Use this URL to cite or link to this record in EThOS: http://ethos.bl.uk/OrderDetails.do?uin=uk.bl.ethos.587609
Title: Lifetime of colour photographs in mixed archival collections
Author: Fenech, A.
Awarding Body: University College London (University of London)
Current Institution: University College London (University of London)
Date of Award: 2011
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Abstract:
Chromogenic prints, which make up around 99% of all colour photographs, are amongst the most vulnerable materials in archival storage. However, although environmental standards for storage are available, antagonistic requirements within archives mean that the recommended conditions are not always appropriate. This study evaluated the impact of mixed archival storage on chromogenic prints by following three lines of research: environmental, material and values. During storage, three environmental parameters predominantly influence chromogenic print lifetime: temperature, relative humidity (RH) and pollutants. The pollutant of greatest interest was determined to be acetic acid as it is the most abundant pollutant within archival boxes and also causes greatest changes in dye concentrations. Materials research focussed on the development of two non-destructive analytical methods. The first used the sRGB colour model for monitoring dye concentrations. The second combined near infrared spectroscopy to develop applications for dating and stability prediction of chromogenic prints. The third line of research related to values, specifically fitness-for-purpose of an image within the context of an archival collection. A psychophysical approach was taken to determine the point at which colour changes are no longer acceptable, defined as the unacceptability threshold. It was identified that while assessor characteristics did not affect the threshold, image characteristics, particularly fading profile and image detail, did. Having investigated the three lines of research separately, their integration led to a more holistic approach. Accelerated degradation experiments were planned using design-of-experiment principles to develop a multiparametric dose-response function. The function relates the rate of degradation to temperature, RH and acetic acid concentration. This allowed for isoperms and isochrones, which connect points of equal permanence and lifetime respectively, to be developed. Finally, an innovative photographic lifetime calculator has been developed using principles of stock modelling and the developed damage function, thus incorporating material and value change dependent upon environmental parameters.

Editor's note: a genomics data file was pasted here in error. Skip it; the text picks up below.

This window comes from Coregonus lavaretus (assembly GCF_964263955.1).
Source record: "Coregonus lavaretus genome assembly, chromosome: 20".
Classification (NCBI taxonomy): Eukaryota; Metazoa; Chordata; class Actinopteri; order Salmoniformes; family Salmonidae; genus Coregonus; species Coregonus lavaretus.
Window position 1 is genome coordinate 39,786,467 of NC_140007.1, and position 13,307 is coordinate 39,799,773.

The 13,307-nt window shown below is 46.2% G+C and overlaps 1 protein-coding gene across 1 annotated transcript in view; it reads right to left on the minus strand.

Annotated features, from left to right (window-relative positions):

Supervisor: Not available Sponsor: Not available
Qualification Name: Thesis (Ph.D.) Qualification Level: Doctoral
EThOS ID: uk.bl.ethos.587609  DOI: Not available
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